The Pillowman by Martin McDonagh: Programme Note for Decadent Production

I recently wrote a programme note for Andrew Flynn/Decadent Theatre’s production of Martin McDonagh’s The Pillowman – which, by the way, is reportedly excellent (I’m referring to the production, by the way, not the programme note…).

It’s amazing that we have had to wait 12 years for the play to receive its first Irish production, though I do remember vividly the excellent touring NT production that toured to Cork in 2005.

The programme note has just been  published on the Decadent website: http://decadenttheatrecompany.ie/the-first-duty-of-a-storyteller-martin-mcdonagh-the-pillowman/

1

The opening paragraphs draw from an excellent recent book about Boris Pasternak, The Zhivago Affair. I’d recommend it.

9781846557125-large

Advertisements

2 thoughts on “The Pillowman by Martin McDonagh: Programme Note for Decadent Production

  1. Hey Patrick. It looks like we’re polar opposites when it comes to drama! That’s healthy I think. I saw this play and thought it a very poor work. It’s overt derivativeness pervades its every beat. From Kafka via Beckett to Father Ted and back it wends its tedious way never forgetting to stop off whenever a facetious pun or arse joke presents itself. Interminable leaden speeches about psychotic child killings advertise its sick relish and total lack of heart and humanity. But the so called “big deal issue” about the sacred writer and his concern for immortality through his work is a preposterous piece of egotism on McDonagh’s part and rendered utterly ridiculous in the context of his offering here, a shabby little psycho schlocker with all the subtlety of a four stone sledgehammer. Best wishes, Bernard.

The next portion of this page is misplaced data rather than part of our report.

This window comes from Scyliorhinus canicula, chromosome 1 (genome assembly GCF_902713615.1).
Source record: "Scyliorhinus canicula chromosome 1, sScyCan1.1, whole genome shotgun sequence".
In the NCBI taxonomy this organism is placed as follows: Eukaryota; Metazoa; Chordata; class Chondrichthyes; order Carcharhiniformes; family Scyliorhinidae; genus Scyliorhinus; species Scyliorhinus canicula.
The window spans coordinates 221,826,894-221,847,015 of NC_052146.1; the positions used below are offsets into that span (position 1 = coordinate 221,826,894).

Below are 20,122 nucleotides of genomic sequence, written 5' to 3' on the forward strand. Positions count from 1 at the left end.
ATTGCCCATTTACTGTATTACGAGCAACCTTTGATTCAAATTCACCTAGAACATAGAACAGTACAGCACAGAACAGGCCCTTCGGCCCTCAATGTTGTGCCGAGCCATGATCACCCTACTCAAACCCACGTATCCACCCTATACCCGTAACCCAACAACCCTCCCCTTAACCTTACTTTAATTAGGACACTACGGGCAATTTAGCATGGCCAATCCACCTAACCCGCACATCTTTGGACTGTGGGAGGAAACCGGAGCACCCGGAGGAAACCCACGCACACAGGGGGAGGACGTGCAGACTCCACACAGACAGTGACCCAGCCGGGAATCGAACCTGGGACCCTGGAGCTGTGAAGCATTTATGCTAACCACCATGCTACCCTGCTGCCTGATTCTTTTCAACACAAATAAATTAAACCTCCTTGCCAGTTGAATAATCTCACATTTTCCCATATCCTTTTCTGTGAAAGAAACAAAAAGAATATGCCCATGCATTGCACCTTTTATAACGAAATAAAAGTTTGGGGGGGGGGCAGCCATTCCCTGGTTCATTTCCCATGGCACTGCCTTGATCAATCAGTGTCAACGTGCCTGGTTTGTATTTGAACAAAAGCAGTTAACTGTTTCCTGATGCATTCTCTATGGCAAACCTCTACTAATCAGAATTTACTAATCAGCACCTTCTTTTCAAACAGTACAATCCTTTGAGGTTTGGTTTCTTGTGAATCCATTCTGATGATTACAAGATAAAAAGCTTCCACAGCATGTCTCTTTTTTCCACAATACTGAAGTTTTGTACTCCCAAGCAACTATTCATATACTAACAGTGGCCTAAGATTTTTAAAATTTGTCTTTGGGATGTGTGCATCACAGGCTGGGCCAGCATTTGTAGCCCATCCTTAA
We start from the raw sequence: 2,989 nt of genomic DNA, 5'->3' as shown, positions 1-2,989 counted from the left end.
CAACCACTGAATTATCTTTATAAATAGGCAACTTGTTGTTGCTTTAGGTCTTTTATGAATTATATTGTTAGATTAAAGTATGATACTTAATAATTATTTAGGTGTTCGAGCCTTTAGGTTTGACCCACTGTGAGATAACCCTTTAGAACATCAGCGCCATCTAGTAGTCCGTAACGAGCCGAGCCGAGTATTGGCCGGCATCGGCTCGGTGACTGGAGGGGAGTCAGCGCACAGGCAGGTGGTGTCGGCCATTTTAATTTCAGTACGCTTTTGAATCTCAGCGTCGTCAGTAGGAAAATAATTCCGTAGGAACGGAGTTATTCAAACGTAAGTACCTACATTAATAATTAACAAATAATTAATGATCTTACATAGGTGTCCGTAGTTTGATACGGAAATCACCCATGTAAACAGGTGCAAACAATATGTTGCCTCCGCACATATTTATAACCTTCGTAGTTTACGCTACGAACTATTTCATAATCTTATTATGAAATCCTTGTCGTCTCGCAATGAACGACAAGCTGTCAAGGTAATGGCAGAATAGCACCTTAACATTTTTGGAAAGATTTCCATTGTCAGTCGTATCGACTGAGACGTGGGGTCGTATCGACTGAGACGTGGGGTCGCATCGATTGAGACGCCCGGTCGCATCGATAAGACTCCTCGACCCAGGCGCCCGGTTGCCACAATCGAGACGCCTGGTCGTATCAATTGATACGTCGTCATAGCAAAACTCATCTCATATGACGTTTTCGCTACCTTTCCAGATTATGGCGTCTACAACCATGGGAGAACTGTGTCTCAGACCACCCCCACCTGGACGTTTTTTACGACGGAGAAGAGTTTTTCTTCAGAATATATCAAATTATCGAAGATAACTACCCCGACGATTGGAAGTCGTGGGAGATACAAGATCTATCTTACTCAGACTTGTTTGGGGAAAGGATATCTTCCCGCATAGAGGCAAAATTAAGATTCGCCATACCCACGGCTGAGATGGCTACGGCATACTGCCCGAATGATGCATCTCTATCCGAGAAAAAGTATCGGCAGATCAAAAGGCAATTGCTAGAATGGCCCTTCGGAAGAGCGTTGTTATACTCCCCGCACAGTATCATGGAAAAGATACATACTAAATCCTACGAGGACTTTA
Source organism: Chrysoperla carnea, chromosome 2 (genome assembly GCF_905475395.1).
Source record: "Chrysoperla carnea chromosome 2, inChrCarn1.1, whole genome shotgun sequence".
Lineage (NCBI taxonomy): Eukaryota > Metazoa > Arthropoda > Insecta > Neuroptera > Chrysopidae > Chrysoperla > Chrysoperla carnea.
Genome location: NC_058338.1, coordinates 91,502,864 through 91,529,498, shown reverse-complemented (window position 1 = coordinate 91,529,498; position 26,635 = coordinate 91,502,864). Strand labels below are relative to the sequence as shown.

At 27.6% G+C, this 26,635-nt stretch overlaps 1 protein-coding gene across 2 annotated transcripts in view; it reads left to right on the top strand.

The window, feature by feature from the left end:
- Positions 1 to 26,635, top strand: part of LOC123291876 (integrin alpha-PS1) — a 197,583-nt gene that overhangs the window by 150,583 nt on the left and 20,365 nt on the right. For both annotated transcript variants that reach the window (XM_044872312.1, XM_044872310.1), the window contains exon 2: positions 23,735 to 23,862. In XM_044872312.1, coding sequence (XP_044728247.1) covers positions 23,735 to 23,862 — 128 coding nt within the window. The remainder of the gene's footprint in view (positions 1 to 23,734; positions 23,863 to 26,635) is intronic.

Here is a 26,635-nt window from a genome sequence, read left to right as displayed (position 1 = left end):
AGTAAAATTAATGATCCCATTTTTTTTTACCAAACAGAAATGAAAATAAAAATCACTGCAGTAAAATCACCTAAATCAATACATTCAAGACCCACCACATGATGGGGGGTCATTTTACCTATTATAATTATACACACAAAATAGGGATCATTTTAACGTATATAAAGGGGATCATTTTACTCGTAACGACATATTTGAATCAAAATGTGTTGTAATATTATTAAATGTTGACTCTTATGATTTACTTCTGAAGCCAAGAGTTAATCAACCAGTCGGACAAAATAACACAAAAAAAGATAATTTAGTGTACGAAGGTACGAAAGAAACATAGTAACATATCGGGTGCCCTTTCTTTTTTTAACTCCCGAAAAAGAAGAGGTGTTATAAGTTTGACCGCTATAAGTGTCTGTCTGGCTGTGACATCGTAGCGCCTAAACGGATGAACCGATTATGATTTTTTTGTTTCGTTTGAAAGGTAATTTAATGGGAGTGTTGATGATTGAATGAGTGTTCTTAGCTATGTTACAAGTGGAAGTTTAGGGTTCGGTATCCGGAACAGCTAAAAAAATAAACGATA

Like

  2. Thanks, Patrick. Yes we need artists who confront power. Csilla and I just returned from the funeral of Csaba Laszloffy whose play that satirized the Secret Police during the darkest days of the Rumanian dictatorship we translated. Since it was so dangerous, it has never been produced in its original language but had its World Premiere in our translation. The four writers who eulogized Laszloffy all emphasized that he never compromised with communism–that is a vivid example of an artist who remains true to his art despite threats and –in this case–a lack of production for his work.

    All the best

    Donald Morse

    *Irish Theatre in Transition from the Late Nineteenth- to the Early Twenty-first Century*, (Edited by DEMorse) Palgrave Macmillan, published 22 January 2015 Ask your library to order: ISBN 978-1-137-45068-5

    Like

Leave a Reply

Please log in using one of these methods to post your comment:

WordPress.com Logo

You are commenting using your WordPress.com account. Log Out / Change )

Twitter picture

You are commenting using your Twitter account. Log Out / Change )

Facebook photo

You are commenting using your Facebook account. Log Out / Change )

Google+ photo

You are commenting using your Google+ account. Log Out / Change )

Connecting to %s